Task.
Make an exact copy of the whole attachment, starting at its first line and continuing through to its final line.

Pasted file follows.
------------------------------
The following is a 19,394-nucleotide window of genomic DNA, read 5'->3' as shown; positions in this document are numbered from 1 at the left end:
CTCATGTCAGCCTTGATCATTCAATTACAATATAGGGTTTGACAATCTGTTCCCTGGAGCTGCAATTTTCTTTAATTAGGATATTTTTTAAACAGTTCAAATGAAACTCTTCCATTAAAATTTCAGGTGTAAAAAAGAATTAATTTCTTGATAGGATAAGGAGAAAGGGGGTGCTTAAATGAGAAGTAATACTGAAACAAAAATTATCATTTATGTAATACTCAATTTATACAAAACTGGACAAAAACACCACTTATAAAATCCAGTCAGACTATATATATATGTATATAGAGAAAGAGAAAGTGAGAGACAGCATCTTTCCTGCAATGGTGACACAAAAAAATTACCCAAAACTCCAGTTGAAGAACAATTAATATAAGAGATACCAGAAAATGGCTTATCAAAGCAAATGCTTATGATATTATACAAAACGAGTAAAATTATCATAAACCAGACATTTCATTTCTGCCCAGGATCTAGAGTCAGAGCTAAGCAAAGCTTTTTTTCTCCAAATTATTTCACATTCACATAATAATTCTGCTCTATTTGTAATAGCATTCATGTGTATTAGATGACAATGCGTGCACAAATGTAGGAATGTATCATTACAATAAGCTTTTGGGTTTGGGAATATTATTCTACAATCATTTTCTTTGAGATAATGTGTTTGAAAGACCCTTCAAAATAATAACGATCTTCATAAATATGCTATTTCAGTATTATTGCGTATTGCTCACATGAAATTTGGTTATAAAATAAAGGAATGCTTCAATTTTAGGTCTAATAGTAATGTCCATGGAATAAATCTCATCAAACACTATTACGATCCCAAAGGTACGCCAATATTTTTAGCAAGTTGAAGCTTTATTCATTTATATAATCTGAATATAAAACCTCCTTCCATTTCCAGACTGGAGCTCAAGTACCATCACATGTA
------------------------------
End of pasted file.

The following is a 19,394-nucleotide window of genomic DNA, read 5'->3' as shown; positions in this document are numbered from 1 at the left end:
CTCATGTCAGCCTTGATCATTCAATTACAATATAGGGTTTGACAATCTGTTCCCTGGAGCTGCAATTTTCTTTAATTAGGATATTTTTTAAACAGTTCAAATGAAACTCTTCCATTAAAATTTCAGGTGTAAAAAAGAATTAATTTCTTGATAGGATAAGGAGAAAGGGGGTGCTTAAATGAGAAGTAATACTGAAACAAAAATTATCATTTATGTAATACTCAATTTATACAAAACTGGACAAAAACACCACTTATAAAATCCAGTCAGACTATATATATATGTATATAGAGAAAGAGAAAGTGAGAGACAGCATCTTTCCTGCAATGGTGACACAAAAAAATTACCCAAAACTCCAGTTGAAGAACAATTAATATAAGAGATACCAGAAAATGGCTTATCAAAGCAAATGCTTATGATATTATACAAAACGAGTAAAATTATCATAAACCAGACATTTCATTTCTGCCCAGGATCTAGAGTCAGAGCTAAGCAAAGCTTTTTTTCTCCAAATTATTTCACATTCACATAATAATTCTGCTCTATTTGTAATAGCATTCATGTGTATTAGATGACAATGCGTGCACAAATGTAGGAATGTATCATTACAATAAGCTTTTGGGTTTGGGAATATTATTCTACAATCATTTTCTTTGAGATAATGTGTTTGAAAGACCCTTCAAAATAATAACGATCTTCATAAATATGCTATTTCAGTATTATTGCGTATTGCTCACATGAAATTTGGTTATAAAATAAAGGAATGCTTCAATTTTAGGTCTAATAGTAATGTCCATGGAATAAATCTCATCAAACACTATTACGATCCCAAAGGTACGCCAATATTTTTAGCAAGTTGAAGCTTTATTCATTTATATAATCTGAATATAAAACCTCCTTCCATTTCCAGACTGGAGCTCAAGTACCATCACATGTA